The immediate implication for inflation is that it makes no sense to wonder whether incomes will keep up with inflation. Here are two ways to think about it, which of course are different versions of the same way. First, the sum of spending is equally the sum of income. If nominal spending rises by x% because of inflation, then nominal income does too. Second, inflation is the average increase in prices, and wages are prices. Naturally inflation can be accompanied by income redistribution, with some people coming out ahead and others behind, but there is no a priori reason why any particular group should benefit, or even why there should be any correlation between which group benefits in one period and which in another.
Journalists are supposed to know this by now.
But then we see pieces like today’s today’s New York Times/Economix post by Binyamin Appelbaum, and it’s right back to square one, or maybe one-and-a-half. Granted, there is a paragraph of enlightenment:
To be clear, inflation by definition increases total income. Someone ends up holding the new money. The question is about distribution: Are workers able to secure the raises necessary to keep pace with inflation, or does the extra money simply pad profits?Other than this, though, it’s all confusion. Appelbaum keeps referring to wages as “income” and wonders whether income will keep up with prices. He also throws out comments like
If the Fed drives up inflation, prices would rise first. Even if wages follow, the very people who most need help would feel the short-term pain most acutely. It would feel something like a temporary national sales tax.Earth to Appelbaum: wages are prices.
Of course, the relationship between price inflation and nominal wage increases is a purely empirical matter, so let’s consult with uncle FRED:
The blue line is the quarterly year-on-year percentage change in the consumer price index (CPI); the red line is the corresponding year-on-year change in nominal hourly compensation. As you can see, they move largely in tandem. A few specifics:
• At first, the Volcker disinflation of 1979-82 had little effect on nominal wages; after a couple of years both plunged together, with the decline in prices somewhat outpacing the fall in wages.
• There was an extended period in the latter 1990s during which real wages (wage growth minus inflation) rose. This was due to the low unemployment of the Clinton boom; inflation during this period was unchanged.
• Other than this, the relationship is mostly a wash.
If the public, as Appelbaum quotes Shiller as saying, is misinformed about the relationship between inflation and wages, it’s the responsibility of the press to set them straight. You don’t do that by musing on whether incomes can keep up with prices or, as he does toward the end, whether global labor market conditions will cause inflation to “punish” workers.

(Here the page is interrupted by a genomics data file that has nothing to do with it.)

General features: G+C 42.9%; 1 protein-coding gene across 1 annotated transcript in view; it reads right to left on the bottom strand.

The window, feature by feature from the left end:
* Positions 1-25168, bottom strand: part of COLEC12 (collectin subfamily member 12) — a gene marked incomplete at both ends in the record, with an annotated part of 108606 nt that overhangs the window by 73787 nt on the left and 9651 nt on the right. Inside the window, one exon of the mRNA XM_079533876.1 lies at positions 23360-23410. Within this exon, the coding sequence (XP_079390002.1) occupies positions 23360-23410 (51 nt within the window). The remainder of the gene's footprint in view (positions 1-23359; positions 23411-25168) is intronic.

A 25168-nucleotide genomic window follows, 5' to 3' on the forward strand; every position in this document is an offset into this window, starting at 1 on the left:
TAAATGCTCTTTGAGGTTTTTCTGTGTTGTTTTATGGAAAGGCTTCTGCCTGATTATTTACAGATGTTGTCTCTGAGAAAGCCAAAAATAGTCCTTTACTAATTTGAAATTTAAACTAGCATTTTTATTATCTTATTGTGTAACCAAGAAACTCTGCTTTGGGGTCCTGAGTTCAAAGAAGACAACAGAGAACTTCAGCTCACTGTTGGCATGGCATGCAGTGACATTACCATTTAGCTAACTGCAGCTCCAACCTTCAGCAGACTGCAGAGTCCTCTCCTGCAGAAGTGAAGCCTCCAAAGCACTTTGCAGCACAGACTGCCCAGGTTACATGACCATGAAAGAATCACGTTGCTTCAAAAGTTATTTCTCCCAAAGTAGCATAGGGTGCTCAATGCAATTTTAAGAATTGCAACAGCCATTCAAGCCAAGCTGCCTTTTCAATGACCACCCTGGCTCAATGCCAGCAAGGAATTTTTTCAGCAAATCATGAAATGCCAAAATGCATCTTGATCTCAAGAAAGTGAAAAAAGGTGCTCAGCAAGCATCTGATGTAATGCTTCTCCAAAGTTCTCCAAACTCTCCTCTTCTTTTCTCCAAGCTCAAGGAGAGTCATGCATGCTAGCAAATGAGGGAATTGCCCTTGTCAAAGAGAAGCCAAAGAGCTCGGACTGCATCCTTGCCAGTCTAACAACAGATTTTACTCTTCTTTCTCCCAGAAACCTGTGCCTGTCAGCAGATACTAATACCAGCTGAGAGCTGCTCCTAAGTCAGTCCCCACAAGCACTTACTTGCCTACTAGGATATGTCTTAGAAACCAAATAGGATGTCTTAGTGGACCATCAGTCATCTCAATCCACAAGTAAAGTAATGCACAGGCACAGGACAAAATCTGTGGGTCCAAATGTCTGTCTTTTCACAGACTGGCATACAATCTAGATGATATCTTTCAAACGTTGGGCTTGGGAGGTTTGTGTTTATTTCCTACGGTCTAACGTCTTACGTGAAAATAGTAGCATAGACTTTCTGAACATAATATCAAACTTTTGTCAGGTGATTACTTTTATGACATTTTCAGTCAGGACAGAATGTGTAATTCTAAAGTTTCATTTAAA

The big distributional effect from unanticipated changes in inflation has been and always will be between net lenders and net creditors, and it is useful to explore who these people are and how big the impacts on them are likely to be. It is also true that even anticipated inflation can affect financial flows if contracts are fixed in nominal terms over long enough time periods, as in some defined benefit pensions. But wages? There is neither a theoretical nor an empirical reason to think much of anything.
Now here is the real problem beneath the problem. Net creditors, which means those sitting on a pile of financial assets whose value depends on real interest rates, suffer a one-off loss every time expected inflation goes up. If the Fed decides to boost its target, that loss will be substantial, like a one-time tax of all credit market holdings of 1-2 percent. If the runup in prices exceeds the target, which of course it could, the loss is that much greater. We are talking about a very large sum of money, and it is perfectly rational for the high net worth crowd to try to avoid it. One practical strategy is to pay or otherwise reward pundits, reporters and even economists who sew confusion. Spread the rumor that prices are one thing and wages are another. Repeat the mantra that “inflation is the cruelest tax of all”. Fill economics textbooks with endless pages about whether households fail to see that nominal wage increases are offset by consumption prices but nothing about whether they understand that consumption prices are offset by nominal wage increases. (You know: inflation is bad because I have to pay more, but my wage went up because my employer knows how valuable I truly am.)
We live in a sea of deliberate misinformation about the effects of inflation. Journalism should be the rock that stands up against the waves, not the waves beating down on the rock.